The benefit gained from incremental cost and capacity is not without drawbacks. Scaling out creates increased complexity in the application architecture and the architecture is more complex to manage both concept and use.
Both scaling models are delivering the required performance, but at an ever increasing cost. The remarkable escalation of new applications and services are burdening IT budgets adding to real estate, power, management, and HVAC capacity. Bigger machines lack flexibility; more machines are harder to manage.
Virtual Scaling - Application Scaling Using Virtual Technology
Virtualization’s basic use was to achieve better utilization of hardware and manage software heterogeneity. With VT and Intel assisted VT Applications, virtualization can be applied to scaling making it more affordable and easier
Despite the effort designing and implementing a scalable application, at some point the system will require more capacity. Without VT this means the purchase and maintainance of more hardware, but virtualization solutions can use existing hardware. Increased capacity demands can be met by creating a new VM and running a new instance of the application.
Virtual scaling (VS) abstracts and isolates the application from the hardware. This allows the application to use collective computer resources and run virtual instances based on policy, demand, and resource constraints. Managers can set policies governing resource allocation and supply additional application capacity to maintain service quality and levels during peak usage and planned or unplanned downtime simply by adding more virtual machines. By setting a policy that governs a virtual manager, the virtual manager can analyze usage statistics of queues, threads, response times, and memory and automatically adjust the application needs in real-time, increasing and decreasing application capacity as demands change.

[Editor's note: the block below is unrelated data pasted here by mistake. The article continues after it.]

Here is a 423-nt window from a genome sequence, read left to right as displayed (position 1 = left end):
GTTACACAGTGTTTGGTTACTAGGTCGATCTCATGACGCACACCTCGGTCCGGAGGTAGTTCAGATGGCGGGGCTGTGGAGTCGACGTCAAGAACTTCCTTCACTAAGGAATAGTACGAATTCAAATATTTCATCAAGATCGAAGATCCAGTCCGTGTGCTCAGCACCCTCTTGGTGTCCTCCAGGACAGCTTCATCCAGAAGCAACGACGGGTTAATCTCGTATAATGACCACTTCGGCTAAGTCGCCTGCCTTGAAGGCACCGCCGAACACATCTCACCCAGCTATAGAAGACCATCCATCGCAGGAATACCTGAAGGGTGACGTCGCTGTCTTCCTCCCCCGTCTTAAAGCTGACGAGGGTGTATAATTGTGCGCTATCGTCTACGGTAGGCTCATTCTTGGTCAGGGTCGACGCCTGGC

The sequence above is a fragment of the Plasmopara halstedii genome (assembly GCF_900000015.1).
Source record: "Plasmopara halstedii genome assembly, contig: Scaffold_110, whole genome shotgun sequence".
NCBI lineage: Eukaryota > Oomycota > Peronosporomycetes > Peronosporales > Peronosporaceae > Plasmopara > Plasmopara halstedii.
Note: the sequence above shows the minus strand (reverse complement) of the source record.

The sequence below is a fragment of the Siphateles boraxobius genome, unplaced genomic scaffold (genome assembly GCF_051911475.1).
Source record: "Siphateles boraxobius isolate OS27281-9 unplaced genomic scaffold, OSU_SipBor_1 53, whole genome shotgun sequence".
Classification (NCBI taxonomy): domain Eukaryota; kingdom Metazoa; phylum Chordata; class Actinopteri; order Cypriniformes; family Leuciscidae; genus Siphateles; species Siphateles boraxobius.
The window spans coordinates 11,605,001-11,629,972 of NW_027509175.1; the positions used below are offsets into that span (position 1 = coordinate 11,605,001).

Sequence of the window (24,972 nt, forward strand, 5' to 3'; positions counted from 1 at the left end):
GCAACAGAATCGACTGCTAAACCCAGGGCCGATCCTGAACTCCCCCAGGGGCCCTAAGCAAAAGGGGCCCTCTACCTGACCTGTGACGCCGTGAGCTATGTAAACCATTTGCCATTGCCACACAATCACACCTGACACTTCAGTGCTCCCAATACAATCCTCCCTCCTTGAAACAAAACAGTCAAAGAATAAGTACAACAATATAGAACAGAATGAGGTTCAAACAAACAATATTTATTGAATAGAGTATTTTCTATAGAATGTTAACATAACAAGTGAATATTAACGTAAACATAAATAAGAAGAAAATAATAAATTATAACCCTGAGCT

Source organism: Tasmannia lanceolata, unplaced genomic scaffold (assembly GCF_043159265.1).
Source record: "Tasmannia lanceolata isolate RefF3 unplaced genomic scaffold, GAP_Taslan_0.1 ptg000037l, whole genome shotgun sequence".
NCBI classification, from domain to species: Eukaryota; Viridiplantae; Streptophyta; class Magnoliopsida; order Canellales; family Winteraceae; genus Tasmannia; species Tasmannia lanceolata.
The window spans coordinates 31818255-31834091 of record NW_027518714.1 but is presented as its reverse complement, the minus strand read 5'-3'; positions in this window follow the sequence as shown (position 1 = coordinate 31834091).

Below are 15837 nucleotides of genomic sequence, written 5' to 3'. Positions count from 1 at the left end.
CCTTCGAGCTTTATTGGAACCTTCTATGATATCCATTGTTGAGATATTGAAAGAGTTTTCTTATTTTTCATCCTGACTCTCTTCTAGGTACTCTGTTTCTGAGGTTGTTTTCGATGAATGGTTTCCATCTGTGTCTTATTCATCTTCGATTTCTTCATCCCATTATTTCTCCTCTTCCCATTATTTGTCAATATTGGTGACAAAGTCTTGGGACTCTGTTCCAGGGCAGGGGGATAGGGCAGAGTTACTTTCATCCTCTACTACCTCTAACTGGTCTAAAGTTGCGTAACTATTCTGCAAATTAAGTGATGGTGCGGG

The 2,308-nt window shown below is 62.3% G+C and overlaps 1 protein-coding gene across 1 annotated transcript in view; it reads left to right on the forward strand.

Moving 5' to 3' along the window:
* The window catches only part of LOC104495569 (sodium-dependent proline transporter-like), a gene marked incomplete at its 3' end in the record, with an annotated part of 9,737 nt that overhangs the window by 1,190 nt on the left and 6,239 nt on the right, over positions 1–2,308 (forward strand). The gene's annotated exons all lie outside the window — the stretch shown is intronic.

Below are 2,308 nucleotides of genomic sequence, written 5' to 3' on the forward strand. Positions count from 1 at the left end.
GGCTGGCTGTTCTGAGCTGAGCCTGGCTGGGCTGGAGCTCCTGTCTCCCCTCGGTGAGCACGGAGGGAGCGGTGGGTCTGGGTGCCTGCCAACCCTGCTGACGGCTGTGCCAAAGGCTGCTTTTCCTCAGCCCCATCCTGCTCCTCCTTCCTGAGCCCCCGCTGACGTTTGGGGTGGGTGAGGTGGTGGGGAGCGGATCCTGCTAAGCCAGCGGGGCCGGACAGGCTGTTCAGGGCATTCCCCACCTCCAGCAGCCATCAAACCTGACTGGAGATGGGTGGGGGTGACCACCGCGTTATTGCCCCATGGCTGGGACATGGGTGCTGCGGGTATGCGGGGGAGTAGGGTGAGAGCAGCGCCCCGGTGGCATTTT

VS has the additional ability to easily reduce peak loads and redistribute capacity once demand goes down. The virtual manger that monitors usage can reduce application VM instances to a normal configuration state as demand subsides.
This ability simplifies the design of a scalable application. VS means that a virtual manager determines, through policy settings, the number of instances needed based on the conditions being monitored. Scalable applications in a virtual environment do not have to determine the resources need or have knowledge of the resources available.
Using VS simplifies the design of scaled applications, results in more efficient use of resources, and automatically adjusts the scaled application to be available and meet service levels. VS provides the benefits of scaling up - centralized capacity, and scaling out - incremental adaptation, while avoiding the drawbacks of bot h models.
With the improvements made to virtualization technology supporting hardware by Intel and software performance and ability improvements by vendors working with Intel what was only desirable is now available. Intel is working to provide a wide range of platforms supporting virtualization technologies.